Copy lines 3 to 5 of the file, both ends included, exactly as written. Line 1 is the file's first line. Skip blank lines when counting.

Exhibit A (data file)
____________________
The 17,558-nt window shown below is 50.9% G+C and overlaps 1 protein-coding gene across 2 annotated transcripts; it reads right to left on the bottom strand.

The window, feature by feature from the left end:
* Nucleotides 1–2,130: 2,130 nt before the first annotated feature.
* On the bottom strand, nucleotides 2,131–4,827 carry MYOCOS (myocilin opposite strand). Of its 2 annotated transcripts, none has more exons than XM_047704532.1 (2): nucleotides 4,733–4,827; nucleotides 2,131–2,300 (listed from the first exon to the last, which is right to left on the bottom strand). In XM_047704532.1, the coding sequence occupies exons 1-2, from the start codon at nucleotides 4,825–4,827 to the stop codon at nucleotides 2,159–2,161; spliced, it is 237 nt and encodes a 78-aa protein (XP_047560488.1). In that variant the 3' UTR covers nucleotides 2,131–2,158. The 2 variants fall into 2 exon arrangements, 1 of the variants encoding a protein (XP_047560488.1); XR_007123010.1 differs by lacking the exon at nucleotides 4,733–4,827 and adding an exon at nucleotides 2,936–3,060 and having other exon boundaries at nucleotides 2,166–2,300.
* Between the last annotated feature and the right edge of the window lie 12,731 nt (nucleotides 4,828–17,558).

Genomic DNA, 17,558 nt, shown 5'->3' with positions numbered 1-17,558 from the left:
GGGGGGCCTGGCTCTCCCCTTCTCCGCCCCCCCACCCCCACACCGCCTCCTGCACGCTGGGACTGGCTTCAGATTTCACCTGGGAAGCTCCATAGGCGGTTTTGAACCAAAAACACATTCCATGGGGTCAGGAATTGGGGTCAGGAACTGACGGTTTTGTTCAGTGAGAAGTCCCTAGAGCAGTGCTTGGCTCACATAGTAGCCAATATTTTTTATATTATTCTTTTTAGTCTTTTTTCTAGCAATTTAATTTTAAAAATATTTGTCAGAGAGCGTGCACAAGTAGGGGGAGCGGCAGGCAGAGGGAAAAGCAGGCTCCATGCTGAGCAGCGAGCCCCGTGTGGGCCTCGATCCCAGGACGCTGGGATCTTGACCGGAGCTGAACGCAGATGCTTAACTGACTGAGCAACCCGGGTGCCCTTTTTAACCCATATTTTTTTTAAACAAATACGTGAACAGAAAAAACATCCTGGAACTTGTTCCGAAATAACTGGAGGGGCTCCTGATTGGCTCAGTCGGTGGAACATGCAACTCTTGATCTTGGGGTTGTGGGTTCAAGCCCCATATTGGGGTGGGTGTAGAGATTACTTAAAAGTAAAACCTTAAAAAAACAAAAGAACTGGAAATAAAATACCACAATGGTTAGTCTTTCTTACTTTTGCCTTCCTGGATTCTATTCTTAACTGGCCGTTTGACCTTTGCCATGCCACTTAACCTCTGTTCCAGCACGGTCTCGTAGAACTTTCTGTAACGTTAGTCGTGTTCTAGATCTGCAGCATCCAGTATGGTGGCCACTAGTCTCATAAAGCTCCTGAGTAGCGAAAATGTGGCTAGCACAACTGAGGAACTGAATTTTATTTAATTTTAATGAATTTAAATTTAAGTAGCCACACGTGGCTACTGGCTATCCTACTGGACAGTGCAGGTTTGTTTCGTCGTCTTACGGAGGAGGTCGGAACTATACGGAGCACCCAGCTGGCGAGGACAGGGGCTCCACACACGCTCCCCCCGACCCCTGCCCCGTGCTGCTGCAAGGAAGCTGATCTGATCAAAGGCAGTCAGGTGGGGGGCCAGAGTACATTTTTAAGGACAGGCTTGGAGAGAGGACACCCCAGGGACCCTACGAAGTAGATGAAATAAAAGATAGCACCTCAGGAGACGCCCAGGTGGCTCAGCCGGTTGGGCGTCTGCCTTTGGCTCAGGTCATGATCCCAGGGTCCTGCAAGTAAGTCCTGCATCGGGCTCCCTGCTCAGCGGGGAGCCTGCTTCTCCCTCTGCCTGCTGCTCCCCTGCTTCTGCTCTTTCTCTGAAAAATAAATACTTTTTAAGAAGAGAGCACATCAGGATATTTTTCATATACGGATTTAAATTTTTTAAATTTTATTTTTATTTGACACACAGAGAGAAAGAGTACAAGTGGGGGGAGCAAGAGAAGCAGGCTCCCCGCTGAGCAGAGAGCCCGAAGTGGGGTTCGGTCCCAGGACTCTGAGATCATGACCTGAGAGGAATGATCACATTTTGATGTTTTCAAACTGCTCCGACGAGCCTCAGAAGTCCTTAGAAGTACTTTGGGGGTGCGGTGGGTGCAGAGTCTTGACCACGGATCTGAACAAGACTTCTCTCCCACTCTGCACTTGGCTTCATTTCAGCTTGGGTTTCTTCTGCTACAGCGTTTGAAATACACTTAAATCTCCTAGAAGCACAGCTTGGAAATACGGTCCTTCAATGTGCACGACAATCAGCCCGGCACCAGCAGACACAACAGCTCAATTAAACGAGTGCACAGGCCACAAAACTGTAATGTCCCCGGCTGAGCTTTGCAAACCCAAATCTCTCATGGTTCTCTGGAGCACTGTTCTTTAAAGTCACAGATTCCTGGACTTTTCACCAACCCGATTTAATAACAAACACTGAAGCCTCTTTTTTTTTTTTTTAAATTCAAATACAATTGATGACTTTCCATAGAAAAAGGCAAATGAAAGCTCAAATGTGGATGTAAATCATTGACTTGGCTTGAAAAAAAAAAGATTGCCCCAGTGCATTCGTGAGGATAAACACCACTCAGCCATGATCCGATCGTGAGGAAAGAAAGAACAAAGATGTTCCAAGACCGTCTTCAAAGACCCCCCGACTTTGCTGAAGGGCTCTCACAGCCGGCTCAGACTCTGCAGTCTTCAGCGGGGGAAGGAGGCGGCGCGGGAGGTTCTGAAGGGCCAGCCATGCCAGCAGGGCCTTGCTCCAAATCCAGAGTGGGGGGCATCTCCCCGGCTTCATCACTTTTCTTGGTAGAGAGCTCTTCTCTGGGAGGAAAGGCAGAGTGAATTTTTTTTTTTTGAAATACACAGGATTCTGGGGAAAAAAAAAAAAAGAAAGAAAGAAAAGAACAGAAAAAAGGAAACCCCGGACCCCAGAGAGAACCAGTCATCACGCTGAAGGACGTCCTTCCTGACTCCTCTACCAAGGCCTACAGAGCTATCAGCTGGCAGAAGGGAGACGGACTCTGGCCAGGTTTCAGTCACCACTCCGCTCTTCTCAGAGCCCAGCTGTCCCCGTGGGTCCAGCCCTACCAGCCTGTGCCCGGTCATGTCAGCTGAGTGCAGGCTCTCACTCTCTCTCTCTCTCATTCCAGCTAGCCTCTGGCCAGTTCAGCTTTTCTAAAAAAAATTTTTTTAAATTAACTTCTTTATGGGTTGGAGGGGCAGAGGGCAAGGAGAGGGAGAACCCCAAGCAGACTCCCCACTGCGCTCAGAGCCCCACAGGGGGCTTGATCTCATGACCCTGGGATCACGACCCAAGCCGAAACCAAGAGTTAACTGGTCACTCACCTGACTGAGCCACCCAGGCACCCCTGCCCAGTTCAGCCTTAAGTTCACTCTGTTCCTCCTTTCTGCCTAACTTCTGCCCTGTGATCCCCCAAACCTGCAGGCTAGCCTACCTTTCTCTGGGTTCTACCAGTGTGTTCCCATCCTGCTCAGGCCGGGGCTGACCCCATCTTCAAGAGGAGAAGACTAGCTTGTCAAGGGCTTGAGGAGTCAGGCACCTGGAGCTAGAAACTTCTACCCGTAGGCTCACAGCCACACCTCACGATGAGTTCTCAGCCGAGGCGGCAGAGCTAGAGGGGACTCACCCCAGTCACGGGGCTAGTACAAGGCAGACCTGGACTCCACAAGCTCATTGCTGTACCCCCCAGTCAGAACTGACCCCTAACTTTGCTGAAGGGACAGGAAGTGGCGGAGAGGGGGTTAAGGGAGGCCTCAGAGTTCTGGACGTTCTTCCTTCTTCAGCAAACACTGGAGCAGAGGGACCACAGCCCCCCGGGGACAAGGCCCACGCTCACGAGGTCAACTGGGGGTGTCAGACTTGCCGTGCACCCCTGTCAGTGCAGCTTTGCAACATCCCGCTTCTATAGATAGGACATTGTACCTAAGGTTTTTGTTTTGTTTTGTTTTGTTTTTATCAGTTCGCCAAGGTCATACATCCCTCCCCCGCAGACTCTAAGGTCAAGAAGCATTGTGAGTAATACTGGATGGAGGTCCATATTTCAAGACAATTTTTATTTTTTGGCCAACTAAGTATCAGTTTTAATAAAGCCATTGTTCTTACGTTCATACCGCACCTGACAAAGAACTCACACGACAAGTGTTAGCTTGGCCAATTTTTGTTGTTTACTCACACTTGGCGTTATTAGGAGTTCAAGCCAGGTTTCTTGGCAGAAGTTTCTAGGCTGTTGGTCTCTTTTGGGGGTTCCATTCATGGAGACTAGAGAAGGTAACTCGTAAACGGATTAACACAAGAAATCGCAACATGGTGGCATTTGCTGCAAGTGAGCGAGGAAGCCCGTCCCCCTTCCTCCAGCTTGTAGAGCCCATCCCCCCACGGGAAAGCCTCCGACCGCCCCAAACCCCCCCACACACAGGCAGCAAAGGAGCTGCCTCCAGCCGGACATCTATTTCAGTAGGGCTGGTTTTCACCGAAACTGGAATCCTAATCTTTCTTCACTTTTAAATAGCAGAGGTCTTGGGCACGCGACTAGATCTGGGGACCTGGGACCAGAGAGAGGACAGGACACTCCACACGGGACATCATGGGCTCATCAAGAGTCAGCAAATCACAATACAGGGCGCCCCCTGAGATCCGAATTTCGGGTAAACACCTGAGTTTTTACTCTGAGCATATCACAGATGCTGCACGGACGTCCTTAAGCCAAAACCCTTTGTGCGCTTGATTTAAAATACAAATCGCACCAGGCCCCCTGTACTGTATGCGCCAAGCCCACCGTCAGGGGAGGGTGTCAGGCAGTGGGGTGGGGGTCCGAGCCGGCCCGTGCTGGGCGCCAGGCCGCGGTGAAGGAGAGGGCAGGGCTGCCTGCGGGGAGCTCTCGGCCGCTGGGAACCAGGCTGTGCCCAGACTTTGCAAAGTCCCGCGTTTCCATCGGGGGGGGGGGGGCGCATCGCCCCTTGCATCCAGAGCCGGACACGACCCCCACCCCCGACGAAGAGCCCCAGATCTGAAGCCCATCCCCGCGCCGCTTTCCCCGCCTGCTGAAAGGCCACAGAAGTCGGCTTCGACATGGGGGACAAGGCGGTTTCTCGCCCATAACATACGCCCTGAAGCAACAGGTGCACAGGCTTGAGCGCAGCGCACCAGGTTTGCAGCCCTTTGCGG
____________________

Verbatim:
* Nucleotides 1–2,130: 2,130 nt before the first annotated feature.
* On the bottom strand, nucleotides 2,131–4,827 carry MYOCOS (myocilin opposite strand). Of its 2 annotated transcripts, none has more exons than XM_047704532.1 (2): nucleotides 4,733–4,827; nucleotides 2,131–2,300 (listed from the first exon to the last, which is right to left on the bottom strand). In XM_047704532.1, the coding sequence occupies exons 1-2, from the start codon at nucleotides 4,825–4,827 to the stop codon at nucleotides 2,159–2,161; spliced, it is 237 nt and encodes a 78-aa protein (XP_047560488.1). In that variant the 3' UTR covers nucleotides 2,131–2,158. The 2 variants fall into 2 exon arrangements, 1 of the variants encoding a protein (XP_047560488.1); XR_007123010.1 differs by lacking the exon at nucleotides 4,733–4,827 and adding an exon at nucleotides 2,936–3,060 and having other exon boundaries at nucleotides 2,166–2,300.
* Between the last annotated feature and the right edge of the window lie 12,731 nt (nucleotides 4,828–17,558).